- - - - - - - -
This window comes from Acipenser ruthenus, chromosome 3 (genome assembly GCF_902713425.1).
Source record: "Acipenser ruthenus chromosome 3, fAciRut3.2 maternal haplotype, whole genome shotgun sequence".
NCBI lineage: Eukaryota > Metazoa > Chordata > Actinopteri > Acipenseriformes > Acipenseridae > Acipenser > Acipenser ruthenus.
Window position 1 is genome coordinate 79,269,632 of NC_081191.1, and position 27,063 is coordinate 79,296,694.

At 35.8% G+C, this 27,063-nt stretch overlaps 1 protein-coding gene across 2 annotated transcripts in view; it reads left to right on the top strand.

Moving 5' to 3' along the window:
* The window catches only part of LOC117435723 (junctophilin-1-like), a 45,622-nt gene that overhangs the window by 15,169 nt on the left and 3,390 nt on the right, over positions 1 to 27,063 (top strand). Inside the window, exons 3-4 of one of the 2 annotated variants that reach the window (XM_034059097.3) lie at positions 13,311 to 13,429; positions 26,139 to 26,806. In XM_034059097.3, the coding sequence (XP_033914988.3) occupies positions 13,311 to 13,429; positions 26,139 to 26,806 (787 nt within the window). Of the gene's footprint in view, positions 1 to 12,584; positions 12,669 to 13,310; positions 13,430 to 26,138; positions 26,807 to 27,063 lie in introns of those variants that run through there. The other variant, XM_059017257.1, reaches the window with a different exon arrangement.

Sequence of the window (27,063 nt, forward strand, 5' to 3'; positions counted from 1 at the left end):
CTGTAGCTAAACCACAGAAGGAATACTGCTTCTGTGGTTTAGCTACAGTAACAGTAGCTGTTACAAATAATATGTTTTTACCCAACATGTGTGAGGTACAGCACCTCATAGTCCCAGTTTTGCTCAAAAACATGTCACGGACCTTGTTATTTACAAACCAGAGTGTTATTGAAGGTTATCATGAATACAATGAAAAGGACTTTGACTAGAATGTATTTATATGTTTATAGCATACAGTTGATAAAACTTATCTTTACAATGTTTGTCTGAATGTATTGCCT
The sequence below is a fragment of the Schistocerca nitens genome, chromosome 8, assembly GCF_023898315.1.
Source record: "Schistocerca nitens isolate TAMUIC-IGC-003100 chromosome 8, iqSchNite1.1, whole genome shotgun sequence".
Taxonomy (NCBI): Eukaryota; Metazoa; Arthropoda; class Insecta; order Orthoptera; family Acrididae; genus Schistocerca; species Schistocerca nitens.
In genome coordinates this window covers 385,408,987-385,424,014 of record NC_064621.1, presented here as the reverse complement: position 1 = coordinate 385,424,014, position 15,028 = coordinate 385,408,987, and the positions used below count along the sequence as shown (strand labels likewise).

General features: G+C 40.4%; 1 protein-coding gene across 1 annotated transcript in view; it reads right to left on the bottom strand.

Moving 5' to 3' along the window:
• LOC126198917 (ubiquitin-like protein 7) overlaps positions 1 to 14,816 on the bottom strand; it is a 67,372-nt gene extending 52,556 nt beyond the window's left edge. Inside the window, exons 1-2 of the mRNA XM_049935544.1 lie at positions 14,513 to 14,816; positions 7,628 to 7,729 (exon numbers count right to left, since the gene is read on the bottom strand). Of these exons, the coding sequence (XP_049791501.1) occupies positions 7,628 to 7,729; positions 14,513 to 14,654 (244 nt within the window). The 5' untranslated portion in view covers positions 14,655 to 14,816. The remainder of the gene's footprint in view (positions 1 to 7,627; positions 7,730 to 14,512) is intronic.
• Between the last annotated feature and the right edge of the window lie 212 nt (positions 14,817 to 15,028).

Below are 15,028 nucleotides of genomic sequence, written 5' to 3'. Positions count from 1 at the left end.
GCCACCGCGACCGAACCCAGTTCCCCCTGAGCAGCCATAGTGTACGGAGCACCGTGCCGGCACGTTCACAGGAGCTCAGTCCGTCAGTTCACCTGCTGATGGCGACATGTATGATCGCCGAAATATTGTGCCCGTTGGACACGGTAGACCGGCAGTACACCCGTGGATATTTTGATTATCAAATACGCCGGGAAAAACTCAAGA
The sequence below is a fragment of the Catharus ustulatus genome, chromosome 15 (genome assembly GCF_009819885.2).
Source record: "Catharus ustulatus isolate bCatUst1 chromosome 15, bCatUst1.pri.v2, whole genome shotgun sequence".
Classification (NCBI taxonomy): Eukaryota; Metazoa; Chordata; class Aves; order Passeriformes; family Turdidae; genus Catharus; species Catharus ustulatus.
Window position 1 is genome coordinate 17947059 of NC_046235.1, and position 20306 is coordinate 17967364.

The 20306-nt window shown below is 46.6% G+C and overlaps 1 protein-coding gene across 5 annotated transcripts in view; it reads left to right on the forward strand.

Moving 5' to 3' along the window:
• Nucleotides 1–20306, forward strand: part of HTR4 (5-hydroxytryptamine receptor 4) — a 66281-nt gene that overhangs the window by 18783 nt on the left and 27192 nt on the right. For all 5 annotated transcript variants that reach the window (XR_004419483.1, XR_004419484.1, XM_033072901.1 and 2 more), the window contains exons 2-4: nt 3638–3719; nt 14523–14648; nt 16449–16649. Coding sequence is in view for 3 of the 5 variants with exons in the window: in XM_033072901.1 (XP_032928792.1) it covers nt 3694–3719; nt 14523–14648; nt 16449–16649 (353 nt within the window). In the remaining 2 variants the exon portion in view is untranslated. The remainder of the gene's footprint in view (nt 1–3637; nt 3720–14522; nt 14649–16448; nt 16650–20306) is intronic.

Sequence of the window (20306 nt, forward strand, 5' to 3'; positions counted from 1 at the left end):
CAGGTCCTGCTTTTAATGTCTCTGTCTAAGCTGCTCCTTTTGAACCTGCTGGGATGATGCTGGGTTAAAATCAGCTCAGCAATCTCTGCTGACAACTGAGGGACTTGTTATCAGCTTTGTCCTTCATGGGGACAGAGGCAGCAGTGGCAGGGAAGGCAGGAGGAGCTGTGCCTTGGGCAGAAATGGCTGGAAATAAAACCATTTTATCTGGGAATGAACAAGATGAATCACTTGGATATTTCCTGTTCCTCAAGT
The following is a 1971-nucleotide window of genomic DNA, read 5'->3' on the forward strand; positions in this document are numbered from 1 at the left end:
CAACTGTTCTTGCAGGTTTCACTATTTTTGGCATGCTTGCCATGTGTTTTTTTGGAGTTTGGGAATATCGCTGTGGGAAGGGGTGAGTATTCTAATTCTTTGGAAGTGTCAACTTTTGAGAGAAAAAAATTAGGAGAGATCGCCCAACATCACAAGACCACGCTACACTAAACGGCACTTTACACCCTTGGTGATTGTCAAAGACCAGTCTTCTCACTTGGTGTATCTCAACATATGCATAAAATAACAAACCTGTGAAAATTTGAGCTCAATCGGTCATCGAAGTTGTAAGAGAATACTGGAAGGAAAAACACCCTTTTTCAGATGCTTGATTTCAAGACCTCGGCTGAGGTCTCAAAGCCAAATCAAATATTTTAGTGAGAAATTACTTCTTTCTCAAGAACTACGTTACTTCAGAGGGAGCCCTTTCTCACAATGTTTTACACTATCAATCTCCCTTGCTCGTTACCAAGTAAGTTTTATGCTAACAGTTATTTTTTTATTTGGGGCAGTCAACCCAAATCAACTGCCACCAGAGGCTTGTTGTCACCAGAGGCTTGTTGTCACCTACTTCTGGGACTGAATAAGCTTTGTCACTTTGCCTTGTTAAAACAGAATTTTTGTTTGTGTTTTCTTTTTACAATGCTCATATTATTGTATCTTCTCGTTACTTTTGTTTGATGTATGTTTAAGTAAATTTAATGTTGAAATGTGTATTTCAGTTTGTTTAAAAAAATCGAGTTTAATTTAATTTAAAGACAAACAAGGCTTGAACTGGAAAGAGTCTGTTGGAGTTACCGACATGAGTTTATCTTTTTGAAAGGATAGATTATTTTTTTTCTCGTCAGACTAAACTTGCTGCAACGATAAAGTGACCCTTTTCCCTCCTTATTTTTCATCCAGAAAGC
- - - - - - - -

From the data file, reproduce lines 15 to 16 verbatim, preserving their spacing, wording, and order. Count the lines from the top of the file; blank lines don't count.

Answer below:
Moving 5' to 3' along the window:
• LOC126198917 (ubiquitin-like protein 7) overlaps positions 1 to 14,816 on the bottom strand; it is a 67,372-nt gene extending 52,556 nt beyond the window's left edge. Inside the window, exons 1-2 of the mRNA XM_049935544.1 lie at positions 14,513 to 14,816; positions 7,628 to 7,729 (exon numbers count right to left, since the gene is read on the bottom strand). Of these exons, the coding sequence (XP_049791501.1) occupies positions 7,628 to 7,729; positions 14,513 to 14,654 (244 nt within the window). The 5' untranslated portion in view covers positions 14,655 to 14,816. The remainder of the gene's footprint in view (positions 1 to 7,627; positions 7,730 to 14,512) is intronic.